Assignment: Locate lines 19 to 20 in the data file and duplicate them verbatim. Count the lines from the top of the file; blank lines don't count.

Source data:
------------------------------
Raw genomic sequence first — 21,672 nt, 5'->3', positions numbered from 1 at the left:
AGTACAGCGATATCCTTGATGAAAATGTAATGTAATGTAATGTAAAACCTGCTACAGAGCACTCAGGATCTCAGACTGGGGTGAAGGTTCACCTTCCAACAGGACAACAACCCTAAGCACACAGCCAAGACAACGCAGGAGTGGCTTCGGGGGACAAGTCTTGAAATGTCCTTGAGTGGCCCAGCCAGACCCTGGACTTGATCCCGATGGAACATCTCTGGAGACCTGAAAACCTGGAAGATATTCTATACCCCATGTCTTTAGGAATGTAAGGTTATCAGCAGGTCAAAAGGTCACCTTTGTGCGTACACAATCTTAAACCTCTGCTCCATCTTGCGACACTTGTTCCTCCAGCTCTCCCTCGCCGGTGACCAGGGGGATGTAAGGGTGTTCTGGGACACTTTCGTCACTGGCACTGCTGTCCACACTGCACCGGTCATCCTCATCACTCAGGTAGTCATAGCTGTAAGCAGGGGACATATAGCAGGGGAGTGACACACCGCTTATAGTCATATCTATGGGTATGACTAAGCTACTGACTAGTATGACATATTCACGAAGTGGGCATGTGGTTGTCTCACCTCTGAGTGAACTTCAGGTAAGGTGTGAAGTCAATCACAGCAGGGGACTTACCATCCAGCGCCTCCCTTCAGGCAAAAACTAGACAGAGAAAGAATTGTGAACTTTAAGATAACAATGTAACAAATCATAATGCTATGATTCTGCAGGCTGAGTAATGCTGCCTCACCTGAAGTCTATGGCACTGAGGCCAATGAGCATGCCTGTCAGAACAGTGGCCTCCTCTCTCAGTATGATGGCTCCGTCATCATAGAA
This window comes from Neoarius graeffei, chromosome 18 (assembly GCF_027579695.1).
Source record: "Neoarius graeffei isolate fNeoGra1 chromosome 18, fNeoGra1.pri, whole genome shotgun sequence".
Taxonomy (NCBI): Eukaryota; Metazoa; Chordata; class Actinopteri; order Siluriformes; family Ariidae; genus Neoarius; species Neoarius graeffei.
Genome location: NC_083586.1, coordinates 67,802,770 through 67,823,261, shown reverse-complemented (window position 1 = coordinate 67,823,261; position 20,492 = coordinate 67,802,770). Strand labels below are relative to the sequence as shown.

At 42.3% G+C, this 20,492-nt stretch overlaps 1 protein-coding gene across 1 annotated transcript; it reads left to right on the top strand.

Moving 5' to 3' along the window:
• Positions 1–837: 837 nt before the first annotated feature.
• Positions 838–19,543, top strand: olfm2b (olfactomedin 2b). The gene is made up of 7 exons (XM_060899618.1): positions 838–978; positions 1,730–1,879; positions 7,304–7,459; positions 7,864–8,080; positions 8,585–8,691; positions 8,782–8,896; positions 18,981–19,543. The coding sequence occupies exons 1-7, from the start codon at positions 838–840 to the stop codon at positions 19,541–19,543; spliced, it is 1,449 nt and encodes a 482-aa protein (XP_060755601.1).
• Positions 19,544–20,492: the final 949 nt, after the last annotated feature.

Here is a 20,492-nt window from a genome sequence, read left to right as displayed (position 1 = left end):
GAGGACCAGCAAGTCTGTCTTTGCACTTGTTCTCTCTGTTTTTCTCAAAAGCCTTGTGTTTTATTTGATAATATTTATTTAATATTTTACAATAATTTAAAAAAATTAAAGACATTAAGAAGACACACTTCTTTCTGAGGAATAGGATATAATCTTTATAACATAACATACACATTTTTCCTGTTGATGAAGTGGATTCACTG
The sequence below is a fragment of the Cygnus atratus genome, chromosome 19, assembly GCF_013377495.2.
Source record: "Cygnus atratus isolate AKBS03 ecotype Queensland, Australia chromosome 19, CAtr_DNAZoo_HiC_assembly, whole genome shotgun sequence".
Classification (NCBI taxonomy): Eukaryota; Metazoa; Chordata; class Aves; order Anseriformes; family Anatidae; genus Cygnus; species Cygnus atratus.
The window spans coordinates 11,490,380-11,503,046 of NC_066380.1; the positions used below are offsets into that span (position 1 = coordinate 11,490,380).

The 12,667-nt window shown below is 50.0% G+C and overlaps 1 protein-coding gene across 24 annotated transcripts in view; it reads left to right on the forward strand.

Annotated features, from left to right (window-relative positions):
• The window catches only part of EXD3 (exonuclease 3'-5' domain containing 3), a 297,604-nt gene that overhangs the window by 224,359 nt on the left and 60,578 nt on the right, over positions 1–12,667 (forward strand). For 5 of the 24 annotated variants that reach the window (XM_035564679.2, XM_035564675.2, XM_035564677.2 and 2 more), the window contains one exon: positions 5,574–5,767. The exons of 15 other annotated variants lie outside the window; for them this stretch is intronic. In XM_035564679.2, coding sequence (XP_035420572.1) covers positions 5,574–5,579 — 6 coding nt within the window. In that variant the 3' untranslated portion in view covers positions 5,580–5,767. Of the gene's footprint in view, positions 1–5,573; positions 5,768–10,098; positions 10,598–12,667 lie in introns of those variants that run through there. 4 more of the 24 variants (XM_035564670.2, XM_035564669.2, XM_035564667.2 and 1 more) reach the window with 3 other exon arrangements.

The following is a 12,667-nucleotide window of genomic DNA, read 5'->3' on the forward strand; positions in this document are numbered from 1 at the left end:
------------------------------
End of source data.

Annotated features, from left to right (window-relative positions):
• The window catches only part of EXD3 (exonuclease 3'-5' domain containing 3), a 297,604-nt gene that overhangs the window by 224,359 nt on the left and 60,578 nt on the right, over positions 1–12,667 (forward strand). For 5 of the 24 annotated variants that reach the window (XM_035564679.2, XM_035564675.2, XM_035564677.2 and 2 more), the window contains one exon: positions 5,574–5,767. The exons of 15 other annotated variants lie outside the window; for them this stretch is intronic. In XM_035564679.2, coding sequence (XP_035420572.1) covers positions 5,574–5,579 — 6 coding nt within the window. In that variant the 3' untranslated portion in view covers positions 5,580–5,767. Of the gene's footprint in view, positions 1–5,573; positions 5,768–10,098; positions 10,598–12,667 lie in introns of those variants that run through there. 4 more of the 24 variants (XM_035564670.2, XM_035564669.2, XM_035564667.2 and 1 more) reach the window with 3 other exon arrangements.